1. Go outside within two hours of waking up.
Even if it’s cold, taking a walk around the block and soaking in in the natural daylight will help mollify your blahs.
2. Get a light box.
Light therapy has been reported to work in 80% of all cases of SAD. Some research shows that blue light may be slightly more effective at reducing seasonal affective disorder symptoms than other types of light.
Doctors recommend sitting near your light box for 30 minutes each morning.
(I got one for only $40 on Amazon, and it could just be the placebo effect, but I swear it works.)
3. Take vitamin D supplements.
One study conducted during winter on 44 people without seasonal affective disorder found that vitamin D supplements produced improvements in various measures of mood.
4. Eat more complex carbohydrates.
You might crave junk food and greasy comforting things like pizza and mac ‘n’ cheese during the sluggish, cold winter months, but stuffing yourself with sugar and refined flours will only make you feel even grosser.
Complex carbs take longer to digest, which means they don’t cause spikes in blood sugar that can create roller-coaster moods; they also increase levels of serotonin in the brain. Opt for whole grains and complex carbs like spinach, yams, broccoli, beans, zucchini, lentils, skim milk, and more, which will fill you up while also providing long-lasting nourishment.
5. Make your house brighter.
It’s all about getting as much natural light into your house or apartment as possible. Keep your blinds and curtains totally open during the day, and if necessary, trim the bushes around your windows. Use bright colors on your walls and light-colored upholstery. Clutter can be mentally discouraging, so clean your room and house as often as possible.
6. Stay social.
Though it’s tempting to hibernate and avoid going out completely in the winter — it gets dark at 4 p.m.! — force yourself to go to parties and maintain your favorite social activities. Lolling around on your couch marathoning Sherlock feels good in the moment, but in the long run being around your friends will brighten your mood way more.
7. Make your bed every day.
It’s a simple way to feel accomplished. Bonus: It will keep you from getting back into it!
8. Take a winter vacation.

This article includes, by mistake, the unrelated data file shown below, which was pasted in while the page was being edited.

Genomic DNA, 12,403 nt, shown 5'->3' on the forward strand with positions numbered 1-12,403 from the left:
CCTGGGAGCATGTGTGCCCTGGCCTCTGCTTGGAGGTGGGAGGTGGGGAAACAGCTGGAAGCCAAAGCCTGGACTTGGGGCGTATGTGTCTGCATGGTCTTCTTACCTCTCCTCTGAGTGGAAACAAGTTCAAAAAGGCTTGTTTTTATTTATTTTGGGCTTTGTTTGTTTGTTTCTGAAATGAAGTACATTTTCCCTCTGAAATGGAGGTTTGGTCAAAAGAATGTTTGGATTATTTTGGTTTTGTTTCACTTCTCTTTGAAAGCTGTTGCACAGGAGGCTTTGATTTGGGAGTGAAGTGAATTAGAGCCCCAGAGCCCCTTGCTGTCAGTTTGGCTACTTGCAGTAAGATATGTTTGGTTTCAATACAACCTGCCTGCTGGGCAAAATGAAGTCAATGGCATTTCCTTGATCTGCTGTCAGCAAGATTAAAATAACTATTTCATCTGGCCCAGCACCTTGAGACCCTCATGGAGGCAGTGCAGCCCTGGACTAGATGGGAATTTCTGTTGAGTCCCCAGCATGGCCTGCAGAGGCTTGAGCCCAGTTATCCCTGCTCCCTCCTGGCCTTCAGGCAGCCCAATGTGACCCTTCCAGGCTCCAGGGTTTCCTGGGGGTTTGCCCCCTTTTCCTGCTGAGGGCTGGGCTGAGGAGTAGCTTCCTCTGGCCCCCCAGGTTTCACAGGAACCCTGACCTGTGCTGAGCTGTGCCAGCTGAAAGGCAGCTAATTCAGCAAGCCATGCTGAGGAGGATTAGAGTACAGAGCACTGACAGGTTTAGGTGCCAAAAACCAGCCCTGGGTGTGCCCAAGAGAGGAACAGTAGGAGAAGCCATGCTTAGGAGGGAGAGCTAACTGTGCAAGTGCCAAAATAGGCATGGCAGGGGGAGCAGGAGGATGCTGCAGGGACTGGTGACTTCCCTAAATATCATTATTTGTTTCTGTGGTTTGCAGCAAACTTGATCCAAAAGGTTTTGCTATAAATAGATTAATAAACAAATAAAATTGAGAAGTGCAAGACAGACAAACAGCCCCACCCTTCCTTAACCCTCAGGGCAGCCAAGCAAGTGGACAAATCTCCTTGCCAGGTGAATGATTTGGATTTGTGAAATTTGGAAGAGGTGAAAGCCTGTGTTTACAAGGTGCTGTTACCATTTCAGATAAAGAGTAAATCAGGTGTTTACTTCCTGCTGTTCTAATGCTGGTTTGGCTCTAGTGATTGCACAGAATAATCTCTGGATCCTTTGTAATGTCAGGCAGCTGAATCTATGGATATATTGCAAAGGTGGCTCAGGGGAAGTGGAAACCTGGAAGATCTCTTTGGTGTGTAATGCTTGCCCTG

Save up your frequent flyers miles and vacation time for the winter months, not the summer months. If you can’t stand the cold, a February trip to Florida or California can be just what you need to make it through the brutal sleet ‘n’ snow season. Or if snow is kind of your fancy, escape to a cabin or make a skiing trip. Getting a change of scenery in the winter is seriously underrated!
9. Get some exercise.
Who wants to go to the gym when there are so many grilled cheese sandwiches to be consumed? I know, I know. But physical exercise is a proven depression buster, so don’t use winter as an excuse to miss out on all those awesome mood-enhancing endorphins and neurotransmitters.
10. Buy a Christmas tree.
…Or indulge in another festive splurge that will give your everyday routine a little pizzazz. Last year when I had the holiday blues, I impulse-bought a mini tree for $40 outside the grocery store. Plugging in the tree lights when I got home and enjoying that magical aroma of pine instantly brightened my mood.
11. Keep a set sleep schedule.
Sleeping until noon on winter Saturdays feels motherfucking heavenly, but if you can, try to adhere to a regular sleeping schedule. Because face it, spending a whole day in bed only makes you feel guilty about all that stuff you should be doing. Right? Right.
12. Limit your caffeine intake.
Soda with caffeine spikes your insulin levels and drops blood sugar levels, contributing to a sense of fatigue. All of that caffeinated coffee and tea can be dehydrating too. Blerg.
13. If your symptoms are persistent, visit your primary care physician.
Even though some people might dismiss SAD as mere “winter blues,” there’s no shame in seeing a therapist or doctor if your symptoms aren’t relenting. Your health professional will walk you through your options, which might include a regimen of light therapy, psychotherapy, or anti-depression medication.